Sheffield City Council has agreed to pay more than £25,000 in compensation to a vulnerable woman after a Local Government, and Social Care Ombudsman investigation found she had gone without education for more than four years.
The Ombudsman was asked to investigate after the woman and her family felt the council's inquiry into her complaint had not done enough to acknowledge the problems the young woman had faced after finding she had been abused.
Because of the impact on her mental health, the woman has been unable to attend college, yet the council did not put in place alternative education to ensure she maintained her studies.
The woman, who has epilepsy and visual impairments, had been provided with a care worker by the city council and the local NHS clinical commissioning group to help meet her needs and manage her seizures.
In 2017, she became increasingly withdrawn until she told her mother her care worker had been disclosing intimate and confidential details about her other service users to her and unloading their personal problems. The woman felt angry and disrespected and was concerned the care worker was also breaching her own confidentiality, the Ombudsman found.
The family urged the council to investigate, but it delayed completing its safeguarding investigation into the actions of the care provider. During the investigation, the council told the woman she could have stopped the abuse had she spoken up sooner, the Ombudsman said.
When the family asked for different care workers, the council wrongly told them the only other option involved them paying a 'top-up' fee.
The woman and her mother also complained that her care plans were not updated properly and at times were "neglectful, dangerously uninformed and posed a danger" to her. The young woman's Education Health and Care Plan was also not updated properly, and she was out of education for 49 months period until March 2021.
The council's own investigations acknowledged the issues the family faced, that there were significant gaps in the council's service, and it has made a number of changes to the way it works with young adults.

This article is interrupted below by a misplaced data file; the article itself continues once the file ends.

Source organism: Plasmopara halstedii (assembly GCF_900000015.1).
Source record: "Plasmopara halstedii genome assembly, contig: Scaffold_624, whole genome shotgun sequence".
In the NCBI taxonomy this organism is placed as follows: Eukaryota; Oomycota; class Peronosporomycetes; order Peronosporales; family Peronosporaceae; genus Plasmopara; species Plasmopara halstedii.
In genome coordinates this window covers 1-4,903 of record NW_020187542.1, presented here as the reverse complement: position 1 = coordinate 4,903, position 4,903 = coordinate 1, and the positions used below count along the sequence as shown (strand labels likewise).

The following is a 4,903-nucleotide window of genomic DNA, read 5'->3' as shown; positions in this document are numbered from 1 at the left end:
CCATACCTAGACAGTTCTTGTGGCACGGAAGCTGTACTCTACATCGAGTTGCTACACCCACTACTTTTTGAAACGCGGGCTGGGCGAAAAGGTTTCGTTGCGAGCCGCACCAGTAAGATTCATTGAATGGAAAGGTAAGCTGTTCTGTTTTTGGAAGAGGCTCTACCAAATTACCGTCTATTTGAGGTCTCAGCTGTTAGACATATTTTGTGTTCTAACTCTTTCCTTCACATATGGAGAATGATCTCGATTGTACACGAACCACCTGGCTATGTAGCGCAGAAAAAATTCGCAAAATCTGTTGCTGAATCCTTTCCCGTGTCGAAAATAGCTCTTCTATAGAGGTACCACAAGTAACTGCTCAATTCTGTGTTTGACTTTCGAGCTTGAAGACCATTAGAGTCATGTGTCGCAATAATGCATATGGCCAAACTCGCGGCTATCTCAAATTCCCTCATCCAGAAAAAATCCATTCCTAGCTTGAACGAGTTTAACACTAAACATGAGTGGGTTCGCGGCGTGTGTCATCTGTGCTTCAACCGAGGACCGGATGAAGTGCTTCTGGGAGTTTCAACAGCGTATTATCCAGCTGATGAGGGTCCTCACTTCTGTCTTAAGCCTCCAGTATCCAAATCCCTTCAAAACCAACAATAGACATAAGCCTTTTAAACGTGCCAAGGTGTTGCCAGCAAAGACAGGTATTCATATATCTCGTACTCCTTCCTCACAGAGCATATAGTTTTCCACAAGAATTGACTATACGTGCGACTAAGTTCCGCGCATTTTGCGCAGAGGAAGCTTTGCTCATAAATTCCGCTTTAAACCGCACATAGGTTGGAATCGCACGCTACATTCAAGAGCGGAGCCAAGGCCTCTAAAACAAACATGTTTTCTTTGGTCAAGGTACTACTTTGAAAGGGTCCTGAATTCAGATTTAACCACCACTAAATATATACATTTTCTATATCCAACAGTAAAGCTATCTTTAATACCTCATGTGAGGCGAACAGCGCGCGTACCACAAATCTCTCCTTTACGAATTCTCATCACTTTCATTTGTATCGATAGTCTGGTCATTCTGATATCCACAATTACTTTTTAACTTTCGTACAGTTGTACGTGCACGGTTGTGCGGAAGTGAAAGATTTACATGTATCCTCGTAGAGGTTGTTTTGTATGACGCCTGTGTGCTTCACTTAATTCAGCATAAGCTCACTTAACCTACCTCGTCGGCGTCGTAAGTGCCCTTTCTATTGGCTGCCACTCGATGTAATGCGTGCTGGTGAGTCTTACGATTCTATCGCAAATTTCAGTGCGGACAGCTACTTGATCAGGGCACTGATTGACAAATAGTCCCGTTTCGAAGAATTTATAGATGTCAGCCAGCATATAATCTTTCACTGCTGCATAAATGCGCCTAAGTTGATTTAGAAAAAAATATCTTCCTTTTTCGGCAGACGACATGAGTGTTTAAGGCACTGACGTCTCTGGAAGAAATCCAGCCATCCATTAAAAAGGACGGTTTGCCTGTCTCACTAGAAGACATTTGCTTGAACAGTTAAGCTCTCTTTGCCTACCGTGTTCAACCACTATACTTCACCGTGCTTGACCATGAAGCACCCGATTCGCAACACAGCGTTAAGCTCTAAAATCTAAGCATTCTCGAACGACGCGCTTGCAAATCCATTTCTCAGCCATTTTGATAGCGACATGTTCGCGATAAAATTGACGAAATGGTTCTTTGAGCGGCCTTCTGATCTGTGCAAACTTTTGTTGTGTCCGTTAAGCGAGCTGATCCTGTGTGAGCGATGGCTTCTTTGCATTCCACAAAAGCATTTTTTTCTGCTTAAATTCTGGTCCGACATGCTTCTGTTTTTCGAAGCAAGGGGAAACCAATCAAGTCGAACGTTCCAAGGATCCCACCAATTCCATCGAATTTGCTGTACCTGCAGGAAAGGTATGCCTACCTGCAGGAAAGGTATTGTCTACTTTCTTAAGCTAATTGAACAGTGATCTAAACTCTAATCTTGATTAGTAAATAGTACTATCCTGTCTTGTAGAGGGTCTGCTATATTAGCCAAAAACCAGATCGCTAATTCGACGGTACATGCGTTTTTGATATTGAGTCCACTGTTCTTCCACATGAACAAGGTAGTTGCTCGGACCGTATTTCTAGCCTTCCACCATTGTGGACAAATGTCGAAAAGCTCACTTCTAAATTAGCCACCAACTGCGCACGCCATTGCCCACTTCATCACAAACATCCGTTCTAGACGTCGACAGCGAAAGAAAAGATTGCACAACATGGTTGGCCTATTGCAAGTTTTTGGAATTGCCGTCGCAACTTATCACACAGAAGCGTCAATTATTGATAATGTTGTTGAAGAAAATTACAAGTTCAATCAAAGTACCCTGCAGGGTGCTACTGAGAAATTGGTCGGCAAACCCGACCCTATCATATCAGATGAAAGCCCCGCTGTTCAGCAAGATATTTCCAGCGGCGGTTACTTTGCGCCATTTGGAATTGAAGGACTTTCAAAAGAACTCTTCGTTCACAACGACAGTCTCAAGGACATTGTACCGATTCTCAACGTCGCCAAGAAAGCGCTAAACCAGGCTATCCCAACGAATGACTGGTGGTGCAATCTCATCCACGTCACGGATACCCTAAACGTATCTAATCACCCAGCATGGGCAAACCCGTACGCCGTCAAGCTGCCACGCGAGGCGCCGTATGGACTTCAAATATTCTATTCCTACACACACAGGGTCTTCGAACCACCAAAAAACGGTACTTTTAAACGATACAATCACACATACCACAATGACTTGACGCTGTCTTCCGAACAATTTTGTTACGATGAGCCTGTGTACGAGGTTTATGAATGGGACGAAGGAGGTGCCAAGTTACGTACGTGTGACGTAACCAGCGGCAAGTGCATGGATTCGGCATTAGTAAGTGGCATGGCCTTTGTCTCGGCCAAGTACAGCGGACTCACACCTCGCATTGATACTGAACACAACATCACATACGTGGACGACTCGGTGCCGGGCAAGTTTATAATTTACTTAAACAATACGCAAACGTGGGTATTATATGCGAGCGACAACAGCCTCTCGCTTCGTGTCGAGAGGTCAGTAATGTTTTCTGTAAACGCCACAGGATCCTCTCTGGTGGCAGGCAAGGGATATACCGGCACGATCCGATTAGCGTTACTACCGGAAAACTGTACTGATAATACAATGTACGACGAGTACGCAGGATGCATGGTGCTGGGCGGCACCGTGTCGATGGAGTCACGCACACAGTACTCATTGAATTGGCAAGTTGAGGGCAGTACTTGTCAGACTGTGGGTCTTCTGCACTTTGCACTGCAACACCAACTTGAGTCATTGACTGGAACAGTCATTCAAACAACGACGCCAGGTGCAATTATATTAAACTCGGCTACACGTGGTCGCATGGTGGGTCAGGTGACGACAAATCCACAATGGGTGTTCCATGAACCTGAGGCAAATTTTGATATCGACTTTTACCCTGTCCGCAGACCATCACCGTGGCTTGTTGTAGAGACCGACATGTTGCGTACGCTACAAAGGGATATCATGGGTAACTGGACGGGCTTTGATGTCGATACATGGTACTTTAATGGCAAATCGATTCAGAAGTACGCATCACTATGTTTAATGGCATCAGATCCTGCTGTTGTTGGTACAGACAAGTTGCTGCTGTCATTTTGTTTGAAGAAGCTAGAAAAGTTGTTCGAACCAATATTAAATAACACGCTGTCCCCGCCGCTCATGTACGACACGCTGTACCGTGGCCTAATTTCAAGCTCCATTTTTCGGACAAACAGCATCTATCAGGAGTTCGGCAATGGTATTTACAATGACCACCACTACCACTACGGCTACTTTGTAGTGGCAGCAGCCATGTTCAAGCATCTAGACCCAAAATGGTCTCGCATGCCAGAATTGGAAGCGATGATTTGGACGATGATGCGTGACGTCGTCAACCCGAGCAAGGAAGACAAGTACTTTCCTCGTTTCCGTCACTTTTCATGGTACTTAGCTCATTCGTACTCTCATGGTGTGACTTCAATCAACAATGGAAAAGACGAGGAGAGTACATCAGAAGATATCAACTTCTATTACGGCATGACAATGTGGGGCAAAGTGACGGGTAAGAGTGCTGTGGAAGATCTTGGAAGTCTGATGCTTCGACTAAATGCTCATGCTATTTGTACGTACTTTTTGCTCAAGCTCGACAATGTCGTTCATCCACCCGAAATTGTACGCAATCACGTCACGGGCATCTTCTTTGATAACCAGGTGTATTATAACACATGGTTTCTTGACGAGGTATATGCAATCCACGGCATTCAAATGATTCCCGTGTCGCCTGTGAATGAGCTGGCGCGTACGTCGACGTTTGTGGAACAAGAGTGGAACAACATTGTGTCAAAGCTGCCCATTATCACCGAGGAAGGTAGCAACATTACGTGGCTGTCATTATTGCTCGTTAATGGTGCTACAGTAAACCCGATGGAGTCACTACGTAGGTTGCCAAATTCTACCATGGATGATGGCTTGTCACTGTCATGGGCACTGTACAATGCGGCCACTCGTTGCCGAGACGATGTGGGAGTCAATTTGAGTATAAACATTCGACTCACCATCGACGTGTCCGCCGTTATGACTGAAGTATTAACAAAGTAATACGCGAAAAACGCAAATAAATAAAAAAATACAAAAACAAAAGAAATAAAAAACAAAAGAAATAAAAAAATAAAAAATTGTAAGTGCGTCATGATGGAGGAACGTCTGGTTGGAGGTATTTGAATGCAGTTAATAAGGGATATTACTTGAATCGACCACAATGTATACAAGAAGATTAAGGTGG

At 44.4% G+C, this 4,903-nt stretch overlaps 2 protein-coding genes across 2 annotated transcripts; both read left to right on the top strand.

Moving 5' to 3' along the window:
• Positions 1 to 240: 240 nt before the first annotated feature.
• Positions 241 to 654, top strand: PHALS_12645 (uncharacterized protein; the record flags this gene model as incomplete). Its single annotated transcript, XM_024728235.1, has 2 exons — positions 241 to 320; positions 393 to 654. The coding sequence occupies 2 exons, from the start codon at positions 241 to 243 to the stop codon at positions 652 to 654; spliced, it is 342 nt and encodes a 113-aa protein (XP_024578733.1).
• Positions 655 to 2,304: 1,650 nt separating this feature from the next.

Michael King, Local Government and Social Care Ombudsman, said the council failed the vulnerable young woman many times during an extended period, "at a time when she was most at need of support and even sought to lay some of the blame for the abuse continuing on her".
He added: "This has had a significant impact on her mental health and delayed her natural progression into adulthood and further education.
"It is to its credit that the council has acknowledged the significant problems faced by this young woman and her mother, and accepted my recommendations. I hope the changes it has already pledged to make, and the learning it will take away from this case, will ensure young people moving between Children's and Adult Services will not be put at such a significant disadvantage in future."
In light of the findings, the council agreed to pay £500 for every month in which the council failed to provide her with education from September 2017 until the current provision was put in place (March 2021) will also be paid, totalling at least £24,000.
In addition, it will pay the woman and her mother £1,500 each to recognise their distress and time and trouble in trying to get the council to put things right over a number of years.
The council also agreed to refund the £605 which the woman wrongly paid towards her care, plus interest.
John Macilwraith, Executive Director of People Services, said: "We fully accept the findings from the Local Government and Social Care Ombudsman and fully acknowledge that we failed to make sure that Ms C had the education, health, and care support that she deserved over a long period of time. This was completely unacceptable, and we are very sorry for this. We have learned many lessons from Ms C's situation.
"Ms C had the right to these services, and we didn't act properly for her or Mrs B.
"Ms C now has a detailed plan and is engaged in learning. We have committed to supporting Ms C with her education and this support will continue into adulthood. We are making changes to our systems and have protections and procedures in place to reduce the chance of anything like this happening again."